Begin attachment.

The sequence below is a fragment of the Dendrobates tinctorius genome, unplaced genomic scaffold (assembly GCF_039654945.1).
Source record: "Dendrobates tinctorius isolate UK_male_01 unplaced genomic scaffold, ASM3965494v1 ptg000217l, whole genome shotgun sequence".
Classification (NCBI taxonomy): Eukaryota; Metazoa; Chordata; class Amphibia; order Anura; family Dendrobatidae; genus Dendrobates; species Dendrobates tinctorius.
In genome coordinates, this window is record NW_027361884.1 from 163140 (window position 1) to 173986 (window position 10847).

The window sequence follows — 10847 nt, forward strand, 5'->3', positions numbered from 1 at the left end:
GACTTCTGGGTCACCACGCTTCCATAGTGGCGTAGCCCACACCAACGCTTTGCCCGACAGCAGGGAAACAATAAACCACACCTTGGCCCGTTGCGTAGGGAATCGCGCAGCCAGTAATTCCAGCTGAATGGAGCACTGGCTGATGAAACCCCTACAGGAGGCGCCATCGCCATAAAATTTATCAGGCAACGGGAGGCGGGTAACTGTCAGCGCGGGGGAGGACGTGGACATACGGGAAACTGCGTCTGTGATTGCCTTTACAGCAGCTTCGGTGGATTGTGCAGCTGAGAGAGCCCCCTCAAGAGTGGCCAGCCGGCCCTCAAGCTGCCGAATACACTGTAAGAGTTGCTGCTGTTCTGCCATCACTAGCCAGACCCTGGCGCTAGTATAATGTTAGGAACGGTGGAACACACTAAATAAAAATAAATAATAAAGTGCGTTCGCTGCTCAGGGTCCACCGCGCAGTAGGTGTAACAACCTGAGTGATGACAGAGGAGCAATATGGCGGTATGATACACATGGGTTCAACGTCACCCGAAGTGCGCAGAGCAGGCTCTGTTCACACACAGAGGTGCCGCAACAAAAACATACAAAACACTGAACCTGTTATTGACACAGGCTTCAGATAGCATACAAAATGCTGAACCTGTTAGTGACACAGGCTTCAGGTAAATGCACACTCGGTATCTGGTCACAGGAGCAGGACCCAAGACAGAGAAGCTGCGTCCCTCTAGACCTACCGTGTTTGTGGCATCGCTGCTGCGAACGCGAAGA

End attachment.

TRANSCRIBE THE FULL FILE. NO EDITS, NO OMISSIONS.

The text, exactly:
The sequence below is a fragment of the Dendrobates tinctorius genome, unplaced genomic scaffold (assembly GCF_039654945.1).
Source record: "Dendrobates tinctorius isolate UK_male_01 unplaced genomic scaffold, ASM3965494v1 ptg000217l, whole genome shotgun sequence".
Classification (NCBI taxonomy): Eukaryota; Metazoa; Chordata; class Amphibia; order Anura; family Dendrobatidae; genus Dendrobates; species Dendrobates tinctorius.
In genome coordinates, this window is record NW_027361884.1 from 163140 (window position 1) to 173986 (window position 10847).

The window sequence follows — 10847 nt, forward strand, 5'->3', positions numbered from 1 at the left end:
GACTTCTGGGTCACCACGCTTCCATAGTGGCGTAGCCCACACCAACGCTTTGCCCGACAGCAGGGAAACAATAAACCACACCTTGGCCCGTTGCGTAGGGAATCGCGCAGCCAGTAATTCCAGCTGAATGGAGCACTGGCTGATGAAACCCCTACAGGAGGCGCCATCGCCATAAAATTTATCAGGCAACGGGAGGCGGGTAACTGTCAGCGCGGGGGAGGACGTGGACATACGGGAAACTGCGTCTGTGATTGCCTTTACAGCAGCTTCGGTGGATTGTGCAGCTGAGAGAGCCCCCTCAAGAGTGGCCAGCCGGCCCTCAAGCTGCCGAATACACTGTAAGAGTTGCTGCTGTTCTGCCATCACTAGCCAGACCCTGGCGCTAGTATAATGTTAGGAACGGTGGAACACACTAAATAAAAATAAATAATAAAGTGCGTTCGCTGCTCAGGGTCCACCGCGCAGTAGGTGTAACAACCTGAGTGATGACAGAGGAGCAATATGGCGGTATGATACACATGGGTTCAACGTCACCCGAAGTGCGCAGAGCAGGCTCTGTTCACACACAGAGGTGCCGCAACAAAAACATACAAAACACTGAACCTGTTATTGACACAGGCTTCAGATAGCATACAAAATGCTGAACCTGTTAGTGACACAGGCTTCAGGTAAATGCACACTCGGTATCTGGTCACAGGAGCAGGACCCAAGACAGAGAAGCTGCGTCCCTCTAGACCTACCGTGTTTGTGGCATCGCTGCTGCGAACGCGAAGA